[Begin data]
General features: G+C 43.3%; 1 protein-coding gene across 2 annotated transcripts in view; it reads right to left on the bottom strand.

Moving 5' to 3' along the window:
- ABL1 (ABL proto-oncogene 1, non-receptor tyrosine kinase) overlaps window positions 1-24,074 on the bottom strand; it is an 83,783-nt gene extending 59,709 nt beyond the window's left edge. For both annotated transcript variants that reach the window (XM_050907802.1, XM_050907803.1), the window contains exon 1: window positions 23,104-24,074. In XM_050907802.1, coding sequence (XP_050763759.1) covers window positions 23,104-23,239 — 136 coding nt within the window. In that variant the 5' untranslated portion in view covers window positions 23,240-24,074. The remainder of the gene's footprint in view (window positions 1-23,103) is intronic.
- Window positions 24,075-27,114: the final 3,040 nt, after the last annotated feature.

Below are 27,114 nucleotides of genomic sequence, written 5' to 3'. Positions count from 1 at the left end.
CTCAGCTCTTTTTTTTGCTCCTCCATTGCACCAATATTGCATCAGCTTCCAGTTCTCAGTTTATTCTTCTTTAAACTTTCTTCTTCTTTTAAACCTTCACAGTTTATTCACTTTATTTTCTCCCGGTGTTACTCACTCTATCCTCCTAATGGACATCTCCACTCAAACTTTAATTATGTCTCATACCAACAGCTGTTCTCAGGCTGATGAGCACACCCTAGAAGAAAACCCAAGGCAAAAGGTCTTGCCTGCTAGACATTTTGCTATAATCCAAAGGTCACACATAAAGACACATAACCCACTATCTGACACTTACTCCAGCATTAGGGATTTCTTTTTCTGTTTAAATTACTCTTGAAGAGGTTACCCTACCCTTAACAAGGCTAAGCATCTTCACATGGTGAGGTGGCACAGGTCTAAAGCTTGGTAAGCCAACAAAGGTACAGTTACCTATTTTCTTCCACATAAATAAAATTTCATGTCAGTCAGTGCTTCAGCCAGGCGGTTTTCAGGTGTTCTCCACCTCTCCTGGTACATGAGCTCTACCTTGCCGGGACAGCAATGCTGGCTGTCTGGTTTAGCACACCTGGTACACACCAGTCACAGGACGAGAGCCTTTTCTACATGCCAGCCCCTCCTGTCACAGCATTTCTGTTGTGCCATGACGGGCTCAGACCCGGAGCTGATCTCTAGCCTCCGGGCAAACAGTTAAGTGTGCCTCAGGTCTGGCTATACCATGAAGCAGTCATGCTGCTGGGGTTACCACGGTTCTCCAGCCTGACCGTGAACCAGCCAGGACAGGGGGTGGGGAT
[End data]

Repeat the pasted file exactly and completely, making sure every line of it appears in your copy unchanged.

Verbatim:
General features: G+C 43.3%; 1 protein-coding gene across 2 annotated transcripts in view; it reads right to left on the bottom strand.

Moving 5' to 3' along the window:
- ABL1 (ABL proto-oncogene 1, non-receptor tyrosine kinase) overlaps window positions 1-24,074 on the bottom strand; it is an 83,783-nt gene extending 59,709 nt beyond the window's left edge. For both annotated transcript variants that reach the window (XM_050907802.1, XM_050907803.1), the window contains exon 1: window positions 23,104-24,074. In XM_050907802.1, coding sequence (XP_050763759.1) covers window positions 23,104-23,239 — 136 coding nt within the window. In that variant the 5' untranslated portion in view covers window positions 23,240-24,074. The remainder of the gene's footprint in view (window positions 1-23,103) is intronic.
- Window positions 24,075-27,114: the final 3,040 nt, after the last annotated feature.

Below are 27,114 nucleotides of genomic sequence, written 5' to 3'. Positions count from 1 at the left end.
CTCAGCTCTTTTTTTTGCTCCTCCATTGCACCAATATTGCATCAGCTTCCAGTTCTCAGTTTATTCTTCTTTAAACTTTCTTCTTCTTTTAAACCTTCACAGTTTATTCACTTTATTTTCTCCCGGTGTTACTCACTCTATCCTCCTAATGGACATCTCCACTCAAACTTTAATTATGTCTCATACCAACAGCTGTTCTCAGGCTGATGAGCACACCCTAGAAGAAAACCCAAGGCAAAAGGTCTTGCCTGCTAGACATTTTGCTATAATCCAAAGGTCACACATAAAGACACATAACCCACTATCTGACACTTACTCCAGCATTAGGGATTTCTTTTTCTGTTTAAATTACTCTTGAAGAGGTTACCCTACCCTTAACAAGGCTAAGCATCTTCACATGGTGAGGTGGCACAGGTCTAAAGCTTGGTAAGCCAACAAAGGTACAGTTACCTATTTTCTTCCACATAAATAAAATTTCATGTCAGTCAGTGCTTCAGCCAGGCGGTTTTCAGGTGTTCTCCACCTCTCCTGGTACATGAGCTCTACCTTGCCGGGACAGCAATGCTGGCTGTCTGGTTTAGCACACCTGGTACACACCAGTCACAGGACGAGAGCCTTTTCTACATGCCAGCCCCTCCTGTCACAGCATTTCTGTTGTGCCATGACGGGCTCAGACCCGGAGCTGATCTCTAGCCTCCGGGCAAACAGTTAAGTGTGCCTCAGGTCTGGCTATACCATGAAGCAGTCATGCTGCTGGGGTTACCACGGTTCTCCAGCCTGACCGTGAACCAGCCAGGACAGGGGGTGGGGAT